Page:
Progress on homelessness/COVID-19 is uneven
Some officials taking right steps, but not all of them
AT ONE OF HIS DAILY COVID-19 press briefings, Gov. Charlie Baker announced that the Newton Pavilion, formerly part of the Boston Medical Center campus, would serve as a health care treatment facility for Boston’s homeless population, a group which has and will continue to be affected by COVID-19.
This was welcome news to the dedicated Boston providers working on the frontlines at area shelters that lack the space to practice physical distancing as recommended by the Centers for Disease Control. This major step forward in the battle against COVID-19 would not have happened without Governor Baker’s and Secretary Marylou Sudders’ understanding of the steps that must be taken to check the spread of the virus within this vulnerable population.
Equally important, leadership demonstrated by Boston Mayor Marty Walsh; Sheila Dillon, the mayor’s chief of housing and director of neighborhood development; and many others should be recognized for the plan of action put in place to address this serious public health crisis. They partnered with Boston Healthcare for the Homeless to create an immediate response to the critical need for short- and long-term quarantine space and the equipment needed for treatment.
These coordinated efforts demonstrate real leadership from thoughtful, engaged elected officials. And the excellent work done by organizations such as Pine Street Inn confirms that the right balance of care and expertise can help generate solutions from the ground up.
More recently, Mayor Tom Koch of Quincy brought together Manet Community Health Center, the South Shore YMCA, and his local health and emergency departments to relieve pressure on Father Bill’s Place. Working collectively, they are making additional facilities available to provide sufficient social distancing space for community members experiencing homelessness.
And Springfield Mayor Domenic Sarno and Geraldine McCafferty, his director of housing, have galvanized the region’s medical and non-profit sheltering communities to establish testing sites for homeless persons and erect tents that will provide quarantine areas for those found positive for the virus and those awaiting results.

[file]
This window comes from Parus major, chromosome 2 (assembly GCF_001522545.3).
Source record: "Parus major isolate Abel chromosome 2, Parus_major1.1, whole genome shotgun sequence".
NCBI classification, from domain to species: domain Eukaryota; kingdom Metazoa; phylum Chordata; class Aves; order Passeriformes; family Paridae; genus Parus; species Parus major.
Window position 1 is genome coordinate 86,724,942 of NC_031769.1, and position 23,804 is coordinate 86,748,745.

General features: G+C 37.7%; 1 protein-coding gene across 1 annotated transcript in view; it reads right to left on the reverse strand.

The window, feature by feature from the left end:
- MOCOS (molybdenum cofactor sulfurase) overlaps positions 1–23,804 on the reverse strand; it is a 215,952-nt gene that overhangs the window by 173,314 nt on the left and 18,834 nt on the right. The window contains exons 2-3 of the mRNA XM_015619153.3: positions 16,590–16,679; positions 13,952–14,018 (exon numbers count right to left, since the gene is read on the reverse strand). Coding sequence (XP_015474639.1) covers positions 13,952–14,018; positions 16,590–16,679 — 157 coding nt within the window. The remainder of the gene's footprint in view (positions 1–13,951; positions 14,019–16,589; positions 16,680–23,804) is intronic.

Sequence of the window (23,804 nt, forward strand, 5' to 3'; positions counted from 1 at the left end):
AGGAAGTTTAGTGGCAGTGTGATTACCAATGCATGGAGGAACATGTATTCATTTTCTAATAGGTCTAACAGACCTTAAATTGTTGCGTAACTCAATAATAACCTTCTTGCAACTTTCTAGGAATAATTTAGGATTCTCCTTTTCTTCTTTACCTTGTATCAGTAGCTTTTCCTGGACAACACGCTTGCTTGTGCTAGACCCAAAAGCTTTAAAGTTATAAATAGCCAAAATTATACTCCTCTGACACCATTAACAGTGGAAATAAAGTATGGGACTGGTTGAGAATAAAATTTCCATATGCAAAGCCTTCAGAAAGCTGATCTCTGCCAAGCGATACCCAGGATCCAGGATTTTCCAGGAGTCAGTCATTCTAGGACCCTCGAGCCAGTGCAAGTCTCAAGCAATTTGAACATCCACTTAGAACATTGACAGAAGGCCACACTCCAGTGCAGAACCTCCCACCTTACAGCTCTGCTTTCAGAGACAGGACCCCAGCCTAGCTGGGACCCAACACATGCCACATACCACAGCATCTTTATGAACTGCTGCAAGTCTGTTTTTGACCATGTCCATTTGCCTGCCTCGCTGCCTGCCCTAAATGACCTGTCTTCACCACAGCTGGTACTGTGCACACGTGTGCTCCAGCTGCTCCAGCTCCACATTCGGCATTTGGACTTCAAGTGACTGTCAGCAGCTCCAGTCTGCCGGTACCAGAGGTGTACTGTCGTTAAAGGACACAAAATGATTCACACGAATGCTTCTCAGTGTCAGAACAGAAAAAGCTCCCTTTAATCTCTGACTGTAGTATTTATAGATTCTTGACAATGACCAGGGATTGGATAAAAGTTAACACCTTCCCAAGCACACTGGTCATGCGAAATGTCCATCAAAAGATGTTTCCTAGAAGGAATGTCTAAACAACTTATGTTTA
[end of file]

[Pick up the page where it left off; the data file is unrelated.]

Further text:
Each of these state and local officials approached this unprecedented pandemic in the same way; they recognized that they were not confronting a homelessness issue, but rather a public health issue with the potential for broad impact and added pressure on an already overburdened health care system.
I wish this were the universal response across the Commonwealth. Sadly, it is not.
It’s difficult to understand why Lawrence Mayor Dan Rivera, unlike his peers around the Commonwealth, refuses to address this issue head on. The same mayor who worked tirelessly to protect his constituents after gas explosions devastated his city, has not endeavored to partner with local health care and homeless services providers to minimize risk by identifying alternative spaces and depopulating shelters in Lawrence. This misguided resistance remains his policy, even after the Commonwealth and the Massachusetts Emergency Management Agency (MEMA) offered the necessary support to city and town officials.
Community leaders around the state must realize that providing homeless shelters with the space, tools, and equipment they need is critical to slowing the transmission of this fast-moving virus. Now is the time to act.
Local municipalities have the ability to leverage their resources and recapture many of these costs later through emergency funds from agencies such as FEMA. Clearly, MEMA should actively engage local leaders in every corner of the state to reinforce the urgency of the situation, showcase models that are proving effective, and encourage them to step up now.
Joe Finn is the president and executive director of the Massachusetts Housing & Shelter Alliance.